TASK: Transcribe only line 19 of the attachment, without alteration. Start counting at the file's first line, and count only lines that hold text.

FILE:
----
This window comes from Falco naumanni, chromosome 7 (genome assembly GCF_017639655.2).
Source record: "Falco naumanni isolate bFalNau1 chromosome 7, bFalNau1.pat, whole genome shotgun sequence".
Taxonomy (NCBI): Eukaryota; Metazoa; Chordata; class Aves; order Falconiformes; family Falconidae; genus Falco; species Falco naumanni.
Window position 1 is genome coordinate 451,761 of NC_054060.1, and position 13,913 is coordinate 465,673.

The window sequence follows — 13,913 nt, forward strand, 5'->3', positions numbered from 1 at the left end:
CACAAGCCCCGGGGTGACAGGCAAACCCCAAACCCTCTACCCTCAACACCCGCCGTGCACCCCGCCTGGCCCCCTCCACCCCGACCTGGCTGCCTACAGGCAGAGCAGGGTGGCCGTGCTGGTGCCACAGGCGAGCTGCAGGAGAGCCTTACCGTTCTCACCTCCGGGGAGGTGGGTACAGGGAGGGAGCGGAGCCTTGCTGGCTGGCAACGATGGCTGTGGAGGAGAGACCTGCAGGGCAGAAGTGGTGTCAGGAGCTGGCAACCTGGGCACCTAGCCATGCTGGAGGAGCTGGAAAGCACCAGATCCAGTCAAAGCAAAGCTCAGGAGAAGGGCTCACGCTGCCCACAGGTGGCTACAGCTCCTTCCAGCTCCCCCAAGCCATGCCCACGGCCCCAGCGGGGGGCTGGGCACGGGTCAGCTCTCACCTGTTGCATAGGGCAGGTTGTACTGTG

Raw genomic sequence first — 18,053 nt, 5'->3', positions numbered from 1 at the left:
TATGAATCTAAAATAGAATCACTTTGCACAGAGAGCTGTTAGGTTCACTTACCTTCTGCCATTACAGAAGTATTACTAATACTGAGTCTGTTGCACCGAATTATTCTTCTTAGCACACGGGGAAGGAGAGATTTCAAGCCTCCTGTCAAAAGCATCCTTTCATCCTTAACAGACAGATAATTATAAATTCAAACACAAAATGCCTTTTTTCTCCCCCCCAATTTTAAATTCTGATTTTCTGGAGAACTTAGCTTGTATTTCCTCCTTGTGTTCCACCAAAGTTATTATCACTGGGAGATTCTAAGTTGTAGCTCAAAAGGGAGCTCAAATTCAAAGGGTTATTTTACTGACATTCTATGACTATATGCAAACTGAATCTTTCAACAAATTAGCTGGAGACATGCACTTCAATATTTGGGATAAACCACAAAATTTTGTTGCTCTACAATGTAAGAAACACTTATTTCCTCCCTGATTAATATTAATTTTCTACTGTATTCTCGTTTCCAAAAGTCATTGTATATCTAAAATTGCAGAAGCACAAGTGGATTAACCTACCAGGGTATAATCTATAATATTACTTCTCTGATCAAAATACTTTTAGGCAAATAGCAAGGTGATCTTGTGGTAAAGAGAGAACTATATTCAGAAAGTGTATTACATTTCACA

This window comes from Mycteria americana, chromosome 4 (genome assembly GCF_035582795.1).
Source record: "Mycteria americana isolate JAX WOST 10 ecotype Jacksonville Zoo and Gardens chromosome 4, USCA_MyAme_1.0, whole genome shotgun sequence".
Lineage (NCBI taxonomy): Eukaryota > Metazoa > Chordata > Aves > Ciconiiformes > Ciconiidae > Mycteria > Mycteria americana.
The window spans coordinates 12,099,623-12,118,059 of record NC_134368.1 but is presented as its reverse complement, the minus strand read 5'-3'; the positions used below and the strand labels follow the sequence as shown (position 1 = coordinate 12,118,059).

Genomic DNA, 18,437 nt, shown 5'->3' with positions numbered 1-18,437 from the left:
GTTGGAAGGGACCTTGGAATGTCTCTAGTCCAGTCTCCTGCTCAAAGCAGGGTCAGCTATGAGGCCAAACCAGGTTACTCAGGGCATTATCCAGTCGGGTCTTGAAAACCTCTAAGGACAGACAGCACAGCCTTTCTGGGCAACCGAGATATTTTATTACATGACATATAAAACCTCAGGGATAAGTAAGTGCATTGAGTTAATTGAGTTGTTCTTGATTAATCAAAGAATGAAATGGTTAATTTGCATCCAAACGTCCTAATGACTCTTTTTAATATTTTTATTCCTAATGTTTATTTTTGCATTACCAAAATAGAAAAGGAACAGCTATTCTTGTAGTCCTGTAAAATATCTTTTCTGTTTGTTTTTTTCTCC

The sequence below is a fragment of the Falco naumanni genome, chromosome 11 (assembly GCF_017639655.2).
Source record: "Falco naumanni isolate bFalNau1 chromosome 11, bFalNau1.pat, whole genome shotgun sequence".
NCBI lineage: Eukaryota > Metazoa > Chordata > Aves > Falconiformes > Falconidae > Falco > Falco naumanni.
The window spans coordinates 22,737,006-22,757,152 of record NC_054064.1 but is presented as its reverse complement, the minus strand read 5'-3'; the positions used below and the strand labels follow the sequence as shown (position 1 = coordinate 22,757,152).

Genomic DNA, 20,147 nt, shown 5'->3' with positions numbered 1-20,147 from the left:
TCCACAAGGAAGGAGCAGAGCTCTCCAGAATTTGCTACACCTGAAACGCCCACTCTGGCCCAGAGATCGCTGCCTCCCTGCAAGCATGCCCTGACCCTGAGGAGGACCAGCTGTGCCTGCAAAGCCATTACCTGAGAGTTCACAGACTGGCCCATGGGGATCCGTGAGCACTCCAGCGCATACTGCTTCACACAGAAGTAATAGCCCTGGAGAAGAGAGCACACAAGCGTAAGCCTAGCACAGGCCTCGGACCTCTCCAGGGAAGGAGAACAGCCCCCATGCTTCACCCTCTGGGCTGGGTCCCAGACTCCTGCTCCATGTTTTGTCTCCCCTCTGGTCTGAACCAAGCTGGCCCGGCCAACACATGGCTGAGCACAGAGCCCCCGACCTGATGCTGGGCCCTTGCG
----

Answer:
Genomic DNA, 20,147 nt, shown 5'->3' with positions numbered 1-20,147 from the left: